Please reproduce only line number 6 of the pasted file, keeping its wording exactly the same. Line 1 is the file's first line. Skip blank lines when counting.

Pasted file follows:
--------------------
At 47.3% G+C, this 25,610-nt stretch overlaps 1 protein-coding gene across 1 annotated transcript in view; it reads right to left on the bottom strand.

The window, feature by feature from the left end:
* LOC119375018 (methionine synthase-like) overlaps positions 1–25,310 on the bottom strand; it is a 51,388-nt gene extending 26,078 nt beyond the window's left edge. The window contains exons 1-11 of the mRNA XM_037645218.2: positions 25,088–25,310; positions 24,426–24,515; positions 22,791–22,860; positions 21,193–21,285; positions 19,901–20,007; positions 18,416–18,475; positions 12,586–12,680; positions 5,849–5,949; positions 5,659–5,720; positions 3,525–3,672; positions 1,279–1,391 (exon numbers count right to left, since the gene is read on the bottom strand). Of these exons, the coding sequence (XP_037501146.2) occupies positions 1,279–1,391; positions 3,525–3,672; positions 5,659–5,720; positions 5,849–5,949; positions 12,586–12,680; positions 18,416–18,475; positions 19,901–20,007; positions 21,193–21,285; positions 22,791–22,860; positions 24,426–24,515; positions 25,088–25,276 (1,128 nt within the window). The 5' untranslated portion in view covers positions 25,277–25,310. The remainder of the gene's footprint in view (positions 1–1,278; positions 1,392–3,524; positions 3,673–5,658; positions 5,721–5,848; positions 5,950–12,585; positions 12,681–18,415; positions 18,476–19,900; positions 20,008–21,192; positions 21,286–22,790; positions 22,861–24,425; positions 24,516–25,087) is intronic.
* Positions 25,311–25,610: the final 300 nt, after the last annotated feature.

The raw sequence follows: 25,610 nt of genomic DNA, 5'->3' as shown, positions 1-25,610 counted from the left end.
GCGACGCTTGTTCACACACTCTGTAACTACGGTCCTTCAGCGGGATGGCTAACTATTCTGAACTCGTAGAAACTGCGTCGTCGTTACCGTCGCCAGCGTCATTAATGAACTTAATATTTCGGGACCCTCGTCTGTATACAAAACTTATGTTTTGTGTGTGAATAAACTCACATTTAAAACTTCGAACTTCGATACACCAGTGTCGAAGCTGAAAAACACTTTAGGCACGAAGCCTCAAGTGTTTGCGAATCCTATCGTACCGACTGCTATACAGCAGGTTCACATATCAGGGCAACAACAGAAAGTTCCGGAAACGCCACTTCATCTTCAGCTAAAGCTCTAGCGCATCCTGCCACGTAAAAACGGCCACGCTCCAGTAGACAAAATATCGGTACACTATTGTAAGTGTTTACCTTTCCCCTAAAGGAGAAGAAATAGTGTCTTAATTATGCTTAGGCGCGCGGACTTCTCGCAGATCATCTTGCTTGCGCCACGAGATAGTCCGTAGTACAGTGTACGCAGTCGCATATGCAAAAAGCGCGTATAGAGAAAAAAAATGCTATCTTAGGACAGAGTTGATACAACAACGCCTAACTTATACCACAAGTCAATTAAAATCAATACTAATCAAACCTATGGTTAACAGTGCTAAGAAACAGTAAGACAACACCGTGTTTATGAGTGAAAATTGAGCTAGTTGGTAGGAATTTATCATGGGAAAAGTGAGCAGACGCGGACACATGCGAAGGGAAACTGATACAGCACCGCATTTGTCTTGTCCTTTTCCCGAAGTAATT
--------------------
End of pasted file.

GCGACGCTTGTTCACACACTCTGTAACTACGGTCCTTCAGCGGGATGGCTAACTATTCTGAACTCGTAGAAACTGCGTCGTCGTTACCGTCGCCAGCGTCATTAATGAACTTAATATTTCGGGACCCTCGTCTGTATACAAAACTTATGTTTTGTGTGTGAATAAACTCACATTTAAAACTTCGAACTTCGATACACCAGTGTCGAAGCTGAAAAACACTTTAGGCACGAAGCCTCAAGTGTTTGCGAATCCTATCGTACCGACTGCTATACAGCAGGTTCACATATCAGGGCAACAACAGAAAGTTCCGGAAACGCCACTTCATCTTCAGCTAAAGCTCTAGCGCATCCTGCCACGTAAAAACGGCCACGCTCCAGTAGACAAAATATCGGTACACTATTGTAAGTGTTTACCTTTCCCCTAAAGGAGAAGAAATAGTGTCTTAATTATGCTTAGGCGCGCGGACTTCTCGCAGATCATCTTGCTTGCGCCACGAGATAGTCCGTAGTACAGTGTACGCAGTCGCATATGCAAAAAGCGCGTATAGAGAAAAAAAATGCTATCTTAGGACAGAGTTGATACAACAACGCCTAACTTATACCACAAGTCAATTAAAATCAATACTAATCAAACCTATGGTTAACAGTGCTAAGAAACAGTAAGACAACACCGTGTTTATGAGTGAAAATTGAGCTAGTTGGTAGGAATTTATCATGGGAAAAGTGAGCAGACGCGGACACATGCGAAGGGAAACTGATACAGCACCGCATTTGTCTTGTCCTTTTCCCGAAGTAATT